As anyone who has even taken a bite of a not-quite-done hamburger knows, having good lighting around the backyard grill is essential.
And these days — as more Americans are building extravagant outdoor kitchens complete with refrigerators, dishwashers, pizza ovens and flat-screen TVs — putting out an extra insect-repellant candle just isn’t going to do.
As investment in outdoor kitchens has grown, so has the need to think about how best to light these outdoor spaces, both for safety around the cooking area and for aesthetic ambiance in what is essentially another room of the house.
So what’s the best way to light these outdoor spaces? Here are seven things to think about when lighting an outdoor kitchen:
1. Use task lighting above the grill: According to Richard Lentz, president of Lentz Landscape Lighting in Dallas, it’s important to have bright task lighting directly above the area where the homeowner will be cooking and preparing food. Lentz says he usually uses Par-20 halogen bulbs for task lighting above the grill.
“It’s real dependable and it gives true white light to see your food,” he says.
Lentz says you can use low-voltage lighting for task lighting, but he thinks high voltage lighting is better able to withstand variations in temperature.
2. Use ceiling fans: Lentz says ceiling fans with lighting kits underneath them are popular fixtures in any outdoor kitchen. Lentz says he always installs fans that have speed controls and dimmers.
“In this part of the country, mosquitoes are a problem, so if you use an outdoor fan it keeps the mosquitoes away,” Lentz says.
Ceiling fans are commonly installed over the dining area, although if it’s a large enough space, they can also be installed over a general seating area as well.
3. Use lighting rated for wet or damp locations: Remember, an outdoor kitchen may feel like a room of the house, but it’s still exposed to the elements. Lentz says if the outdoor kitchen is covered by a slotted arbor, the lighting that’s installed should be rated for a wet location. If there’s a solid roof overhead, you can go with lighting that’s rated for a damp location.
4. Use undercabinet lighting: Wayne Franks, owner of Outdoor Homescapes, a Houston company that designs outdoor kitchens, says most outdoor kitchens he designs include an island with appliances and cabinets underneath, as well as a countertop where you can pull up bar stools. And Franks says he uses these structural elements as a place to install lighting.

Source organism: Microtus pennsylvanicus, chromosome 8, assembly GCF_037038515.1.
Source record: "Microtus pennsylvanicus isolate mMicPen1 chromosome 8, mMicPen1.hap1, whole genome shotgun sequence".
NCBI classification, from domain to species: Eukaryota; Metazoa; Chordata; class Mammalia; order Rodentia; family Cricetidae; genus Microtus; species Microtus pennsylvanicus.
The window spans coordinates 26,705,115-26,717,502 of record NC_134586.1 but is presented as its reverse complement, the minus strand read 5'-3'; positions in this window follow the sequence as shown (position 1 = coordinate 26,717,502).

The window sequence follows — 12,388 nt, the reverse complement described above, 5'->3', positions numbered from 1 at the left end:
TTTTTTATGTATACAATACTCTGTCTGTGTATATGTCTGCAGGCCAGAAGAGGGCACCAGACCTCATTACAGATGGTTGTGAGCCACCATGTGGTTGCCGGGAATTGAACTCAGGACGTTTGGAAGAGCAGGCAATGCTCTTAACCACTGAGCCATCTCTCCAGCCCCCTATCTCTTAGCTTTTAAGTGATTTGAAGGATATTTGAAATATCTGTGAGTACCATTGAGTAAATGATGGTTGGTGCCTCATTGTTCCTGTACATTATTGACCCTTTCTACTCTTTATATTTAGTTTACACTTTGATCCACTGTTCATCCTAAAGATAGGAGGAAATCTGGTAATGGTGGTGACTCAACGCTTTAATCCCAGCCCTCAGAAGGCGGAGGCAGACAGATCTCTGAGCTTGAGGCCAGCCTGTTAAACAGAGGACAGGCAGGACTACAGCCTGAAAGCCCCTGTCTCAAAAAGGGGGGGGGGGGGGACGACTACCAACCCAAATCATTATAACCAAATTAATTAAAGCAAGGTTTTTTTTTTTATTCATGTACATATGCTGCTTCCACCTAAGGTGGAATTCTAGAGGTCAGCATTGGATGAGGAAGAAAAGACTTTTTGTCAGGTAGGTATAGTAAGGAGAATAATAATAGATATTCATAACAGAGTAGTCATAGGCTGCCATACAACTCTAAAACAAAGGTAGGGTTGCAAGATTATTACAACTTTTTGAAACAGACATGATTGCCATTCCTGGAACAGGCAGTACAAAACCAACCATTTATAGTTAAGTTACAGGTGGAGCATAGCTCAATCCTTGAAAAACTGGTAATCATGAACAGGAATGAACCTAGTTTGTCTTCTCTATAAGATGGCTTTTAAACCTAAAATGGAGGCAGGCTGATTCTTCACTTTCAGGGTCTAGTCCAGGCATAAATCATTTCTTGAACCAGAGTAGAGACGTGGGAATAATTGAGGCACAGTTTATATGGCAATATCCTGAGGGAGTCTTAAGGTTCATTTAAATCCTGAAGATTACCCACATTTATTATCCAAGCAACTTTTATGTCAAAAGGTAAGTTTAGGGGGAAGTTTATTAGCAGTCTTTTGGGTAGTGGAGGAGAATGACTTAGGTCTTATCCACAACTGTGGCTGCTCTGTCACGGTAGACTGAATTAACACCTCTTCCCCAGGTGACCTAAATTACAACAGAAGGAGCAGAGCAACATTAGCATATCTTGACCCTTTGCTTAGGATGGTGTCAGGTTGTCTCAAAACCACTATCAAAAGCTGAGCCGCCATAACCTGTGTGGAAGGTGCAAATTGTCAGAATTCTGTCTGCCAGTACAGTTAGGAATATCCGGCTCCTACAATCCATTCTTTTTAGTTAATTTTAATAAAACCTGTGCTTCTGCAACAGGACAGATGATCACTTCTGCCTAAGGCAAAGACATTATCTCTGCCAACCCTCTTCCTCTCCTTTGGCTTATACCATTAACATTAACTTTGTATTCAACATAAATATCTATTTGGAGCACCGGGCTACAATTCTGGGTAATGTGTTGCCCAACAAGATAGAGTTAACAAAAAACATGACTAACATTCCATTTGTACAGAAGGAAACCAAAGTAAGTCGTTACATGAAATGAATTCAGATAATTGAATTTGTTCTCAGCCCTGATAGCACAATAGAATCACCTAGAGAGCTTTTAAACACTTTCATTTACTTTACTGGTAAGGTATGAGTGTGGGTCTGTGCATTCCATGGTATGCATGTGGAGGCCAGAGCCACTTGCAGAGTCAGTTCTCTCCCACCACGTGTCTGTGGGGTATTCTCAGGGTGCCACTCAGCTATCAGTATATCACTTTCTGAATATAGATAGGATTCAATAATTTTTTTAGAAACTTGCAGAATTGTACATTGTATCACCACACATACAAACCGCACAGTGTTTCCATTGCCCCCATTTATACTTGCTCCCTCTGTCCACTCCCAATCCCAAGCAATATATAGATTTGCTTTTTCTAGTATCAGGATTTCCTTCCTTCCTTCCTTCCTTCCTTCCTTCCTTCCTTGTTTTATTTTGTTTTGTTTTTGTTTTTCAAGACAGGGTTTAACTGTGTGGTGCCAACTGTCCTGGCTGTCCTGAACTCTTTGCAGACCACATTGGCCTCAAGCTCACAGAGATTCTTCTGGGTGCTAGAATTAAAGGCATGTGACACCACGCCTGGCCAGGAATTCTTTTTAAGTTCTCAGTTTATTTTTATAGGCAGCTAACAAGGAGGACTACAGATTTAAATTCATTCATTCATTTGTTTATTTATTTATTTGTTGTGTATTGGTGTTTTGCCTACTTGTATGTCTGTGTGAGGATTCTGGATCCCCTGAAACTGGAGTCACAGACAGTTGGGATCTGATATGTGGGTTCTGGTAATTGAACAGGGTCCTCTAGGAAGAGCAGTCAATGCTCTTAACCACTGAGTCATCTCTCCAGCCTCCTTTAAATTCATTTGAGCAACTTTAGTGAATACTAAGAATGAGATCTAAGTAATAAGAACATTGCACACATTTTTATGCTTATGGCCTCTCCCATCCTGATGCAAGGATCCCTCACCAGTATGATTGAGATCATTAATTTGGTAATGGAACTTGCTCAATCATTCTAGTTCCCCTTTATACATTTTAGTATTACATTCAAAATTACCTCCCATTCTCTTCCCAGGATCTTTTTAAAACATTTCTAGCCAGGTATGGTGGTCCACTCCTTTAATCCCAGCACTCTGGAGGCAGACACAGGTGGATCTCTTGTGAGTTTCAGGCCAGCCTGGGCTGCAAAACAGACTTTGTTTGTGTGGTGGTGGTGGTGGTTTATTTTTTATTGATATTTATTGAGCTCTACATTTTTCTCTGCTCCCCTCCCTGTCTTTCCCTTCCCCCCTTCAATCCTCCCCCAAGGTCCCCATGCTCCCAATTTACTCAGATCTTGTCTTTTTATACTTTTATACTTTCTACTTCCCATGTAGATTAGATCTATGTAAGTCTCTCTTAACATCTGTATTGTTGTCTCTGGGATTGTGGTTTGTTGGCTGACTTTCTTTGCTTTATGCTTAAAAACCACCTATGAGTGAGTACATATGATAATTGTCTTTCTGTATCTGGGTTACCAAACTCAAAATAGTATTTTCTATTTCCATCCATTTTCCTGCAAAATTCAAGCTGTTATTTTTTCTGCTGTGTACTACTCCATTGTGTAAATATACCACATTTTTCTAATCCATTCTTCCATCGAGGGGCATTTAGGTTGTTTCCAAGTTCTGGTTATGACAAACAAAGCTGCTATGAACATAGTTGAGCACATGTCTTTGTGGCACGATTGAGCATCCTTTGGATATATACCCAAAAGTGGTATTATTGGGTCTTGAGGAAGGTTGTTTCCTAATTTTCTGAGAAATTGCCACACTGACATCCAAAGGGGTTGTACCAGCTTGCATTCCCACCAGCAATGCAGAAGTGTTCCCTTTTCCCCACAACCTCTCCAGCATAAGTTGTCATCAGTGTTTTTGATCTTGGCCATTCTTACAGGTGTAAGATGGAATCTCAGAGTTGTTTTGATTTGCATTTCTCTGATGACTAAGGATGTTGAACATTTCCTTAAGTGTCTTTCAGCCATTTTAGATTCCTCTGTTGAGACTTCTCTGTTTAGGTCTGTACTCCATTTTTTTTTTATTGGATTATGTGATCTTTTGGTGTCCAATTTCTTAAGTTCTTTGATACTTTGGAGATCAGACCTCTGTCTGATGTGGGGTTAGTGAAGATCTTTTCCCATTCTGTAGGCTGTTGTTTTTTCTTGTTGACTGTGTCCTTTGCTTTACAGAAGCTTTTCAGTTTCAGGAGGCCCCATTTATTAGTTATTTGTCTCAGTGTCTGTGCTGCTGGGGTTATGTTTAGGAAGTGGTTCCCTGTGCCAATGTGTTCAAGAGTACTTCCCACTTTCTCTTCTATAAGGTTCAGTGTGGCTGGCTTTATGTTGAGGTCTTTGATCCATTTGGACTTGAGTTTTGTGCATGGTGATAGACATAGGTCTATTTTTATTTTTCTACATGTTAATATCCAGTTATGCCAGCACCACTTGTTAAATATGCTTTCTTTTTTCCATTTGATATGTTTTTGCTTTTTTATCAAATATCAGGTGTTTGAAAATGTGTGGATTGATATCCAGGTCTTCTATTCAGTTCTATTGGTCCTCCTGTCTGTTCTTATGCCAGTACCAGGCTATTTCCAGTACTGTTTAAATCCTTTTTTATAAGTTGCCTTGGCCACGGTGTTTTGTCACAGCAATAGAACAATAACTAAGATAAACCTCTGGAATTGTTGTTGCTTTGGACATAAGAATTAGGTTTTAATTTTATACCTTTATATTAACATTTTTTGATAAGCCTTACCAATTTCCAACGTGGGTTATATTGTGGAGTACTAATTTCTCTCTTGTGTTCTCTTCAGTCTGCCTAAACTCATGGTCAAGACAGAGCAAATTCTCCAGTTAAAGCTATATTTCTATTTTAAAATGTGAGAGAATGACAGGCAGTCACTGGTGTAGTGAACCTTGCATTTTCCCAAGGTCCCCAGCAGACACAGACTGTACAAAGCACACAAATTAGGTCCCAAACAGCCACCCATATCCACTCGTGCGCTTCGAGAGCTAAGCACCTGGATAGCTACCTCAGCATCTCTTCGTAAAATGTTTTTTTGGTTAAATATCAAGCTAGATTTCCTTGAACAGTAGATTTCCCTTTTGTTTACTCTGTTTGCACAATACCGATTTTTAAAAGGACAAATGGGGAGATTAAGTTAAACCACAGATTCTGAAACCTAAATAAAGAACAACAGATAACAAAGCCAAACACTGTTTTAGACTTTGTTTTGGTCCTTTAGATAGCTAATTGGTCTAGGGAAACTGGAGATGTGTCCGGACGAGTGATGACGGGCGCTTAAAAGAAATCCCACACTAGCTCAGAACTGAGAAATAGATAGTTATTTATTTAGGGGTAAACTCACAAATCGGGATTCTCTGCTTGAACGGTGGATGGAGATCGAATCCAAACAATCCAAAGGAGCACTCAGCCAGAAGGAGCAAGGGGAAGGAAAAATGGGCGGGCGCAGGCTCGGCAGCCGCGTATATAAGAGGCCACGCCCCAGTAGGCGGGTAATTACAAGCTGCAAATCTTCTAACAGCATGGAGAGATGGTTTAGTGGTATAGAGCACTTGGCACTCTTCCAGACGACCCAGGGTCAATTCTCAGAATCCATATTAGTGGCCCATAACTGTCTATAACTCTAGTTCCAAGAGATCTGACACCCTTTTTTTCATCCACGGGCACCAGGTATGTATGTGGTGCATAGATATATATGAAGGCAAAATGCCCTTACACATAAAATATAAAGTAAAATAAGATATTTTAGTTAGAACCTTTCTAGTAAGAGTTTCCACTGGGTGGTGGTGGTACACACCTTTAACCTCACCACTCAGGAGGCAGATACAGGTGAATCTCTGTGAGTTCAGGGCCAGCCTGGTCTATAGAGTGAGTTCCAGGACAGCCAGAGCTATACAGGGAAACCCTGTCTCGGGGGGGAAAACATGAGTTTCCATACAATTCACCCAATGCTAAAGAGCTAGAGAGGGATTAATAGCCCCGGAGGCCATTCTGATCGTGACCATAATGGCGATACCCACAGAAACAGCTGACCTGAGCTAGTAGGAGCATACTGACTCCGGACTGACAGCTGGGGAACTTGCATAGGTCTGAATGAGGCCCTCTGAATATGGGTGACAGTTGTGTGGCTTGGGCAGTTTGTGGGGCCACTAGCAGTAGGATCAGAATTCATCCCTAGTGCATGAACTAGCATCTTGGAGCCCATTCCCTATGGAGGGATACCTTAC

“If you’re looking at an outdoor kitchen and you [have] a 36-inch high vertical wall and then you’ve got a horizontal 12-inch wall coming across it… right at the intersection of the 36-inch high wall and the wall coming out, we put in some type of rope lighting, and it’ll shine down on the face of the cabinet and it makes it look kind of cool,” he says.
5. Don’t forget the dimmers: No matter what the lighting scheme, Franks says it’s important to put dimmers on all of the lights. “What’s real important is to make sure there’s dimmers on everything because you want to be able to set the mood, depending on the weather outside [and] the time of day,” he says.
Lentz agrees. “You want to have the versatility to create these different moods that people want,” he says.
6. Use more than one circuit: Lentz says it’s important that a lighting designer calculate the various loads that will be used by the lights as well as electrical appliances like sound speakers, misters and margarita machines.
Franks also says he always installs at least two to three 20-amp circuits in the outdoor kitchen because one circuit so different fixtures and appliances can be turned off at different times. “Make sure you have a separate circuit for the appliances because they go on and off,” Franks says.
7. Balance style vs. substance: Franks is a fan of pendant lights above the bar area, which he says can add a decorative element to the space.
“Pendant lighting is really good because they decorate. We’re trying not to just let people cook; we’re trying to meet a certain design criteria to match the house and [create] interesting architecture,” he says. “So pendant lights can really add a lot of style to that design criteria that you’re trying to reach.”
But Lentz says he avoids pendant lighting outside. “Anything that hands outdoors is usually a catchall for spider webs, dust and dirt,” Lentz says. Plus, he says, “Most people… don’t want something hanging down because they want to keep the view open out to their garden.”